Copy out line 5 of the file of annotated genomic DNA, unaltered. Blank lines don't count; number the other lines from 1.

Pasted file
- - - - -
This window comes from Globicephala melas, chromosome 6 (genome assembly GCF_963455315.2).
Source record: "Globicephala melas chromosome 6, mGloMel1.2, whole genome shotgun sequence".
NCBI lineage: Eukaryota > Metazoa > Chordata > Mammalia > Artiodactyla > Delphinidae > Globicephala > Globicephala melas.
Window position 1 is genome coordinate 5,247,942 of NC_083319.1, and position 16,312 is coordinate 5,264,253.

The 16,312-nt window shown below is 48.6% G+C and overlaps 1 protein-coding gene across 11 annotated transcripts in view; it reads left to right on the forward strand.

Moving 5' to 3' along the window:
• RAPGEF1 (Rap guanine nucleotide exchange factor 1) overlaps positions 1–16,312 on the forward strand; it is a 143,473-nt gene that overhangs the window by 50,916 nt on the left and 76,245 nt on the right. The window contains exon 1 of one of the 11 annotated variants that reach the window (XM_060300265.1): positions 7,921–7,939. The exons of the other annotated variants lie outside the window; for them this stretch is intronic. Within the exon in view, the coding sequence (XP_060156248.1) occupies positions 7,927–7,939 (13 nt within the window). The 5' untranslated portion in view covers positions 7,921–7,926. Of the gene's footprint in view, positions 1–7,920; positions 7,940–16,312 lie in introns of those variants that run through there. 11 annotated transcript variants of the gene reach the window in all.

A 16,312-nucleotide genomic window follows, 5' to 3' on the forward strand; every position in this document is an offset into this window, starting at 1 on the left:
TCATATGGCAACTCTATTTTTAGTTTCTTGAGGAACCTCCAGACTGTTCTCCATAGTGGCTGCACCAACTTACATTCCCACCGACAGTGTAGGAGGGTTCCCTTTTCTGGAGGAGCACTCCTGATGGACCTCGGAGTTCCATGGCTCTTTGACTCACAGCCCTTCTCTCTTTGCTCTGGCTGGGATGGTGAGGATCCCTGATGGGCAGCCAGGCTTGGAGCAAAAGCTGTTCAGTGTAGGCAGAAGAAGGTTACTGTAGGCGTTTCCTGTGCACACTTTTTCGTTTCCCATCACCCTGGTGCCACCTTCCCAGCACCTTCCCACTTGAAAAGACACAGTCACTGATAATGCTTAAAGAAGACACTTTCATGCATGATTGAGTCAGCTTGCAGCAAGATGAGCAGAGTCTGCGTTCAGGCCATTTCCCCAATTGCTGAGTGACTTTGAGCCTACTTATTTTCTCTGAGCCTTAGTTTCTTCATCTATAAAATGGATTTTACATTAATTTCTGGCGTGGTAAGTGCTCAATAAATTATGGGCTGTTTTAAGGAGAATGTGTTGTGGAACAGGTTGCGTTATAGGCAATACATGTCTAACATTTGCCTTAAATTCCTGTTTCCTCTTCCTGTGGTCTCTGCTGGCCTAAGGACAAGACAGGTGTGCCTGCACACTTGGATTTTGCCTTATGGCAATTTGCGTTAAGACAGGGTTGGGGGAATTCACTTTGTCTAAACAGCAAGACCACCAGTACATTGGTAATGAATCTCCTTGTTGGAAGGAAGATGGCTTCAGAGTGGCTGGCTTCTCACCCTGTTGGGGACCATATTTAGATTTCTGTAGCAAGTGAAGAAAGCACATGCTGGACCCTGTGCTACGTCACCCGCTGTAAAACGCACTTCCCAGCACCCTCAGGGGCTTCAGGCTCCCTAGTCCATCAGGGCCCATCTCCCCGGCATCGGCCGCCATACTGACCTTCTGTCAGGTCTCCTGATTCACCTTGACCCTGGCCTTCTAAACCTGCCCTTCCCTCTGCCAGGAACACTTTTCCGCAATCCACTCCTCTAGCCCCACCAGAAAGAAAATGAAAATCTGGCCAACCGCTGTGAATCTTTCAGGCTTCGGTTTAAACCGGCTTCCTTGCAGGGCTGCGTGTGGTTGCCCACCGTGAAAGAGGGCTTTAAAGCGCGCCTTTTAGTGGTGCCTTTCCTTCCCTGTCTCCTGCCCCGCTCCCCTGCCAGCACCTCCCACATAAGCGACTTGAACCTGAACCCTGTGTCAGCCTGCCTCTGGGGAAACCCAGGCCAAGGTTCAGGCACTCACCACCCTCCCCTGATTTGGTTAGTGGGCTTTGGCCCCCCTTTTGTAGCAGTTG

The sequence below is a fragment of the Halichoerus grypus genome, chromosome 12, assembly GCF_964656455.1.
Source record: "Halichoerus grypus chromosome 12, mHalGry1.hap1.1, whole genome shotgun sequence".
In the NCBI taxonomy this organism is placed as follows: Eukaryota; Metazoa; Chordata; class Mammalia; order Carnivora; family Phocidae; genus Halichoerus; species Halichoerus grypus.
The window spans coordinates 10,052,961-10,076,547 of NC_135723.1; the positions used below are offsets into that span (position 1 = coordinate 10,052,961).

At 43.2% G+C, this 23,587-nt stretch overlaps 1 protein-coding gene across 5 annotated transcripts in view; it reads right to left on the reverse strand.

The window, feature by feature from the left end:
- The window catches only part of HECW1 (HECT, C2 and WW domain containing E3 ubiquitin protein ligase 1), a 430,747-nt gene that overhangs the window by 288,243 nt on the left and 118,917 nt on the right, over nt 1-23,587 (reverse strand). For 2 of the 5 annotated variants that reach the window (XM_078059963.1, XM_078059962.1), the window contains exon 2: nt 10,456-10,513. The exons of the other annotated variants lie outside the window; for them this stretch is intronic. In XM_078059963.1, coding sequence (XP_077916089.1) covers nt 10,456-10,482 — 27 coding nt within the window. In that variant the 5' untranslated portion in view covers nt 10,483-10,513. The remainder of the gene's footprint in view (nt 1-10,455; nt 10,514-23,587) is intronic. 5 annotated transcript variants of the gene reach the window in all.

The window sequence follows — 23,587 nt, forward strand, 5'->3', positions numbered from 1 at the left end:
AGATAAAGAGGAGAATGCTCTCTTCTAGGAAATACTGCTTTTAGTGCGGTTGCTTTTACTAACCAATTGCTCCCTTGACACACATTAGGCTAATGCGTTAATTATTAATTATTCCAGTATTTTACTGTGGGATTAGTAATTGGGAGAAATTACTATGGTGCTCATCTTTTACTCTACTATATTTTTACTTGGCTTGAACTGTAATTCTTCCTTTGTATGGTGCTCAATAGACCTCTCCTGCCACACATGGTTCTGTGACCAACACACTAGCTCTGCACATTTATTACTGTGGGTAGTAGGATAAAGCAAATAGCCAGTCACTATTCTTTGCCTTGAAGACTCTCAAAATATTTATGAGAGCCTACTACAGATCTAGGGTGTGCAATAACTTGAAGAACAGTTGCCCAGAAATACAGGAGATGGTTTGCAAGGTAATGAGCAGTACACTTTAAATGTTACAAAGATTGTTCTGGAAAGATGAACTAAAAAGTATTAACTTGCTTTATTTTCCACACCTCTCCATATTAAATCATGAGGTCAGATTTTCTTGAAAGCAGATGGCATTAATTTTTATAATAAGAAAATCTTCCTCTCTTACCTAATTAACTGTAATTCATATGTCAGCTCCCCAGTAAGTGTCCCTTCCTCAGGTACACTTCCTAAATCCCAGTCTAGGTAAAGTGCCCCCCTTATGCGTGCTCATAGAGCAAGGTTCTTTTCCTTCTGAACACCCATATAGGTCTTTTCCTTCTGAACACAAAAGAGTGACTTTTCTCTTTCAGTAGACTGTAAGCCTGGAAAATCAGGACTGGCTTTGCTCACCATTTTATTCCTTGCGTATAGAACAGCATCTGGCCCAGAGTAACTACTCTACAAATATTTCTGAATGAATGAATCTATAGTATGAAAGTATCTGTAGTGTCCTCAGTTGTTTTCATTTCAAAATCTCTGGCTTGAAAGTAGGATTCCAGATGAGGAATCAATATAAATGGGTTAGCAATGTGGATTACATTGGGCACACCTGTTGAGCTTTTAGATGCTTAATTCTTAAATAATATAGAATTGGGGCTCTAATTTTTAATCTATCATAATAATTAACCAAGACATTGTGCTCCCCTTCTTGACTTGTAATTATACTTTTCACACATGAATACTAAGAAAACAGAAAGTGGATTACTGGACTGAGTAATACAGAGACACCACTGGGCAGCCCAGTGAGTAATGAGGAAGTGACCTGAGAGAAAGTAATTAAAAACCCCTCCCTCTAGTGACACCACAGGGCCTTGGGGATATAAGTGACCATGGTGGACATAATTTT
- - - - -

The 16,312-nt window shown below is 48.6% G+C and overlaps 1 protein-coding gene across 11 annotated transcripts in view; it reads left to right on the forward strand.